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Javascript for Beginners: An Introduction

Welcome to the first installment in a series that will teach you how to add Javascript functionality to your website and make your HTML pages more interactive.

TABLE OF CONTENTS:
  1. Javascript for Beginners: An Introduction
  2. How to Comment Your Javascript Code
By: James Payne
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August 10, 2012

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When I first started working for the Dev Shed sites all the way back in 2007, I was quickly tasked with what - at the time - seemed to be an impossible task: write articles on every topic known to man. At that time, I was a lowly writer and not yet the mighty Editor-in-Chief that stands before you today. I knew bits and pieces of a handful of languages, but Javascript was not one of them. I started off writing about Java, Ruby on Rails, PHP, Perl, and Python. I slowly started branching out and inevitably, I was asked to do some articles on HTML, CSS, and of course, Javascript.

Sitting down to figure out what Javascript topic I would cover this week, I began looking through some of those articles from long past and realized two things: 1) I wasn't as funny as I thought I was when I wrote those pieces and 2) I had written them about five years ago and they were in desparate need of an update, which brings us to the topic at hand.

Who This Article is For

This article is for anyone who wants to learn Javascript or review some of the basics. You should have a firm grasp of HTML and probably be proficient in CSS. Knowing the basics of how a website works doesn't hurt either. Lastly, you should have two eyeballs, half a brain (that is 1/4 more than I have), and a desire to learn. Got all that? If not, consult your closest physician. If so, then please, keep reading.

What Can You Achieve with Javascript

There are many things you can achieve with a little Javascript and some elbow grease - anything from a simple pop-up warning or log-in box to a full-fledged game. Some typical uses for Javascript include:

  • Detecting what type of browser a partcular user is visiting your site with. This helps ensure that the web page displays properly for that visitor.
  • Storing using information from a user. For instance, maybe you want to display a survey to a user, but only want to display it to them once. You can store a cookie on their computer so that the survey will not display when they visit again.
  • Validating data that is entered into a form. For instance, if a user tries to enter text into a phone number field, you can detect this and give a warning message.
  • Adding interactivity to a website. You can have "clickable" events that respond to a users actions, such as when they click on a particular HTML element.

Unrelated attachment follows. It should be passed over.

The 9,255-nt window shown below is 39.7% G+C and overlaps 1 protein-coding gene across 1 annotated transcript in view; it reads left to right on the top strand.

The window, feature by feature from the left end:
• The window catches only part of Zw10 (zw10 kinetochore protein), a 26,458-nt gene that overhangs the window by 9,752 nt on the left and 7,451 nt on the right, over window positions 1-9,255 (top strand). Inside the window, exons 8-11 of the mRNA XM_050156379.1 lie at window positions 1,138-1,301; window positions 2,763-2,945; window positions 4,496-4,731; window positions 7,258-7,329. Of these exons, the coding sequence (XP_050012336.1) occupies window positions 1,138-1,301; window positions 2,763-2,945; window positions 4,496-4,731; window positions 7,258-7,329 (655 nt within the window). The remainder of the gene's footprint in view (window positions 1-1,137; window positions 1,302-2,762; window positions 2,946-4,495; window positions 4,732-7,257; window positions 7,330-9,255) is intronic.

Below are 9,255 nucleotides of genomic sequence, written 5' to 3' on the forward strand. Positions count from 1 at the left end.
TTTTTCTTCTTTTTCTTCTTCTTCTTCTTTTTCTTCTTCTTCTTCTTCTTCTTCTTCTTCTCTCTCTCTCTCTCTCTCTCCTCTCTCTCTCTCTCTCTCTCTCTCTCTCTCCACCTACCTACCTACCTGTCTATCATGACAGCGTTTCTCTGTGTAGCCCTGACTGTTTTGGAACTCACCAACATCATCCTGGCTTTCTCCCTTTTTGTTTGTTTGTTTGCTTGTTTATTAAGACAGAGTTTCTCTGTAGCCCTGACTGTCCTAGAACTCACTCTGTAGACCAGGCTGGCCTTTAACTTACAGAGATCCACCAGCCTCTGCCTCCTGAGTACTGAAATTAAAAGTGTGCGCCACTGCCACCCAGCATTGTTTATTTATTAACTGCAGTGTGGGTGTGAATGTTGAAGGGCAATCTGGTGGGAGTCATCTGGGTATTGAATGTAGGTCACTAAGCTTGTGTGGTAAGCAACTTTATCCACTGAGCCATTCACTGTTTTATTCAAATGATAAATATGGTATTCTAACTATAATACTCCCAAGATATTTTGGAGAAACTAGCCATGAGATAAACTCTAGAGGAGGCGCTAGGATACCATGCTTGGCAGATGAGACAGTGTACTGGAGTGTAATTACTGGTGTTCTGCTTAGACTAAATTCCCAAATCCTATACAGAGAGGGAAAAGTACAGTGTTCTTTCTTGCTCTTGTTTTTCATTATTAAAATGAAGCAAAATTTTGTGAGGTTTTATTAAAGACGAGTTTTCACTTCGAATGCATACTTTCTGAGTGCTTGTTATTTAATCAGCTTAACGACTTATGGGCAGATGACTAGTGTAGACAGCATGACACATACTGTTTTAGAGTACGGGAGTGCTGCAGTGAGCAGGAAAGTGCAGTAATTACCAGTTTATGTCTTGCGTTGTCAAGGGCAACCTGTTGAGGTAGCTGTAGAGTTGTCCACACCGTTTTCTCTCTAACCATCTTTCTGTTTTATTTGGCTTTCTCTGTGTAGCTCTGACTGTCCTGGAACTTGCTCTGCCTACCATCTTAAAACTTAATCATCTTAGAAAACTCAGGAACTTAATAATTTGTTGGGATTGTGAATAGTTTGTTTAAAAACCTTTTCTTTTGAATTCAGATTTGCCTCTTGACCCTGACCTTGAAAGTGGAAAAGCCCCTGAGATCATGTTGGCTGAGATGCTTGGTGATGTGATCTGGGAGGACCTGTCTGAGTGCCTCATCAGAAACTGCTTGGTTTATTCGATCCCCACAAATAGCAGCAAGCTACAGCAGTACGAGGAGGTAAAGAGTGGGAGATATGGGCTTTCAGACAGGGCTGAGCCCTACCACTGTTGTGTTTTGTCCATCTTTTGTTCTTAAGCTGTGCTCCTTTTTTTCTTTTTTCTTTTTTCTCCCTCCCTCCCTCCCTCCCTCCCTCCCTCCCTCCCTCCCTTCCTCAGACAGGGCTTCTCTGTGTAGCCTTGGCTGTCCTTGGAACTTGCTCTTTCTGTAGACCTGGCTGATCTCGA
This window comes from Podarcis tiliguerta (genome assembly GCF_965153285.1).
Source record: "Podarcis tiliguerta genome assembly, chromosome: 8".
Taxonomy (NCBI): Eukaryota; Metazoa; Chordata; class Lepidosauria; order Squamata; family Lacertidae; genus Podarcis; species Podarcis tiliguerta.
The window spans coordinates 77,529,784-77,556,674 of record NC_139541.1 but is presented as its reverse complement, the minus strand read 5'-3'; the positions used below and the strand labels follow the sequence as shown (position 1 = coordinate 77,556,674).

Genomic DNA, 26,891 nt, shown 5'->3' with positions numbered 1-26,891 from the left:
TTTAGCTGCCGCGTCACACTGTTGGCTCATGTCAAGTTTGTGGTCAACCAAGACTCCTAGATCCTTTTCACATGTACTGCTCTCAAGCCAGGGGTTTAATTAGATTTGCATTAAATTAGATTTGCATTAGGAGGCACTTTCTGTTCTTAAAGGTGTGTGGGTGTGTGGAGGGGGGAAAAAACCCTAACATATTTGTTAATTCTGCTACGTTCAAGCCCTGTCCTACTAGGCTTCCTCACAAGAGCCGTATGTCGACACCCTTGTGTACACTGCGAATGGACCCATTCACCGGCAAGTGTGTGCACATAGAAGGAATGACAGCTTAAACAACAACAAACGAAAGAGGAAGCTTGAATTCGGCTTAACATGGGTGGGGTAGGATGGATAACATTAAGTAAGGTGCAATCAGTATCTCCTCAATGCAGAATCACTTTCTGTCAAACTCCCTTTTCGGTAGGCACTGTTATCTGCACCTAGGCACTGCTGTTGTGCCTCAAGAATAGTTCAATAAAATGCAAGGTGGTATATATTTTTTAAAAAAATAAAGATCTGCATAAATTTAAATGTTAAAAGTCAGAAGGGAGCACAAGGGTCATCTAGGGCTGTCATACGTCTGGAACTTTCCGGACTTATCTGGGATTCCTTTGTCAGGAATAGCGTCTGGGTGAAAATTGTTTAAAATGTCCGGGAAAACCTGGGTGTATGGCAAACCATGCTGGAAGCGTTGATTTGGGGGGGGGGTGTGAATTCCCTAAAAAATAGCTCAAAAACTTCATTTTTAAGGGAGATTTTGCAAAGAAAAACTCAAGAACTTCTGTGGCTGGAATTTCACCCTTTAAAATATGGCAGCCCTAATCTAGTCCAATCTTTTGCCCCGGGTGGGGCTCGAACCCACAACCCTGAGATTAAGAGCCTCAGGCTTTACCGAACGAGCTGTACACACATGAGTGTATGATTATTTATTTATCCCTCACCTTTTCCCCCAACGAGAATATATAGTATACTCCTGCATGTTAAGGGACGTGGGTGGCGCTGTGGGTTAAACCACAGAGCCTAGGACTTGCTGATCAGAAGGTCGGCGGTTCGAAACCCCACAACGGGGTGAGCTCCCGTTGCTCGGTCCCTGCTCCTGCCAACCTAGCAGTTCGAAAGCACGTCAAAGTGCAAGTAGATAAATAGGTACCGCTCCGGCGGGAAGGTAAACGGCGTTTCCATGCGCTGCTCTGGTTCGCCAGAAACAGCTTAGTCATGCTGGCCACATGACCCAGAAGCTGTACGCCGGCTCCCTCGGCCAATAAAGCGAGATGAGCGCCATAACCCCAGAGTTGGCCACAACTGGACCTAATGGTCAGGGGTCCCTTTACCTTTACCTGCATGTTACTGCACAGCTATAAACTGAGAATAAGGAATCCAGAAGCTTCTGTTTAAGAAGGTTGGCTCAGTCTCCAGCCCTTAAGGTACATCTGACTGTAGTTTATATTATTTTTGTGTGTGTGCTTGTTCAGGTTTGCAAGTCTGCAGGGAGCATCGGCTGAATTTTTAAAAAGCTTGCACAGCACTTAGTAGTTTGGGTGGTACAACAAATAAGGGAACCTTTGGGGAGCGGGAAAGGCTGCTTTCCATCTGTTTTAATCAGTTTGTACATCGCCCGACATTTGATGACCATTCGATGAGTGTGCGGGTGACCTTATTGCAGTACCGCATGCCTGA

• Update page content or submit data without needing to refresh the page.
  • Create animations and transitions, such as having HTML elements increase/decrease in size, change color, fade in and out, move, and so forth.

Basic Javascript Syntax

Before you can begin coding any Javascript, you have to know an HTML tag - namely, <script> and </script>. The opening <script> tag tells the browser where your Javascript code begins, while the closing </script> tag tells the browser where the code ends. Without these tags, the browser will not detect your code and think you are trying to have it display some simple text.

One more thing to know before we test out some code - the <script></script> tags can be placed in either the <head> or <body> section of your HTML document, with the typical placement being in the <head> portion of your page.

Here is a simple way to display some text in the user's browser:

<html>
<body>

<p>This is text displayed in an HTML paragraph tag</p>

<script type="text/javascript">

document.write("This text is written to the browser via Javascript");

</script>
</body>
</html>

A couple of things to note here. First, we provided the <script> tag with a type attribute, which naturally, equalled "text/javascript". This tells the browser to expect a script in the form of Javascript (as opposed to VBScript or another server-side scripting language).

Next you will note the document.write function (we will discuss functions in more detail in a later article, but for now, think of them as mini programs). This particular function causes the data contained within (" "); to be displayed to the user's browser. If you pop this code into a .txt file, save the file with the extension .html, and double click on it, you should see a web page that displays the text:


This is text displayed in an HTML paragraph tag

This text is written to the browser via Javascript.


A few more things before we move forward:

  • Always end your Javascript lines with a semi-colon
  • Always encase text between quotation marks ("")




 
 
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